Wednesday 26 October 2011

Briefing for Governors and Head teachers

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Head teachers and Governors are coming under considerable pressure to convert to Academy status.

This Briefing looks at some of the main questions that need to be considered before a school decides to embark on the road to becoming an academy.

Contents

  • Funding
  • The financial impact of leaving the Local Authority
  • Relations with the Local Authority
  • To raise attainment and close the attainment gap?
  • More Autonomy over the curriculum?
  • Freedom to Control admissions?
  • Freedom from National agreements on pay and conditions?
  • To increase Collaboration with other schools?
  • To fulfil the pledge of the ‘Big Society’ which gives power back to the people?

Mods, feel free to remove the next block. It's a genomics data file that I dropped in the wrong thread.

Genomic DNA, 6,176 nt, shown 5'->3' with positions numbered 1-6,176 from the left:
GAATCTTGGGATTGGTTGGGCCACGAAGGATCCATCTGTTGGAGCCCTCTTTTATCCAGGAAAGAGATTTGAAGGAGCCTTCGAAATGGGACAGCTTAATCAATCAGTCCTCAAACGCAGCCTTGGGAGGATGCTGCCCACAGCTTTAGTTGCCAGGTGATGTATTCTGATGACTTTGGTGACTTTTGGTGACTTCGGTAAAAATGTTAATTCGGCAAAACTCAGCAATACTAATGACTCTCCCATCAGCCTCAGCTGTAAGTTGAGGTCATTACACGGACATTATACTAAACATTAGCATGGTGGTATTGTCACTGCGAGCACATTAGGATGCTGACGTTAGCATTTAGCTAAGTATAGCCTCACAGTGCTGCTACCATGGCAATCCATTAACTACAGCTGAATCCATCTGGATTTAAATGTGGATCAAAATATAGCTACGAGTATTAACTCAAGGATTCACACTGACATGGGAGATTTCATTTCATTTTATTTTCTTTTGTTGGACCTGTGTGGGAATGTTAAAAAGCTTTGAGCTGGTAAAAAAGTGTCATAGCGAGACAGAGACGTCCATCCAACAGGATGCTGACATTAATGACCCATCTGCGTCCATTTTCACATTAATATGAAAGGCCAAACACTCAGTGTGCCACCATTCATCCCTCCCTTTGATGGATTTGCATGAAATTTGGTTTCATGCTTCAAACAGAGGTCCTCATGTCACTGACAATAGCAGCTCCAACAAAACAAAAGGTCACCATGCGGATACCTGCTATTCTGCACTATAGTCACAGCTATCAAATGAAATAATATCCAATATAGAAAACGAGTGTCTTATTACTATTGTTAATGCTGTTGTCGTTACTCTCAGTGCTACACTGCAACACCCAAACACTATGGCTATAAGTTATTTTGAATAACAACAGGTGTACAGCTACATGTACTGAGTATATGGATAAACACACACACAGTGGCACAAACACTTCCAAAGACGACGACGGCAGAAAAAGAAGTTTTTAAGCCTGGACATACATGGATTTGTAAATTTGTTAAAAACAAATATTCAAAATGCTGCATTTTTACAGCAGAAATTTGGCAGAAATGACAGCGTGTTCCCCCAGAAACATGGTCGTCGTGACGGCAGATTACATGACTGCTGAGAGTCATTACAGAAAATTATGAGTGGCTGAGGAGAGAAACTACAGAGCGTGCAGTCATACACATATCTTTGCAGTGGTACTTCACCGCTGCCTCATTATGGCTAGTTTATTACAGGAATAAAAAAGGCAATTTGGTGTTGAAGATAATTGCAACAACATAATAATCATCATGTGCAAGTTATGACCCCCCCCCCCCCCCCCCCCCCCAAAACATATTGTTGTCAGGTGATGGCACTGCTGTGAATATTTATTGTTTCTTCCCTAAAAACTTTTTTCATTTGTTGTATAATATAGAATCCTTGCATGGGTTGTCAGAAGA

• Are Academies ‘proven to succeed’?
  • Privatisation – plain and simple
  • Consultation
  • Questions for Governors regarding academy proposals
  • If we don’t convert now, will we be left behind?
  • We can help

Click here to download

Last updated 26th January 2012 following the release of the GCSE results for 2011

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11 comments

  1. Kate English said:

    Hi – I tried to download the briefing for governors but it only downloads three pages – is this right?

    I’m a parent governor for a primary school and I’ve just found out that our local feeder secondary school is investigating becoming an academy. It is looking at a collaborative set-up, without a sponsor, but in partnership with other like-minded schools. Although I’m idealogically opposed to academies and free schools, I can see why it’s attractive to some schools.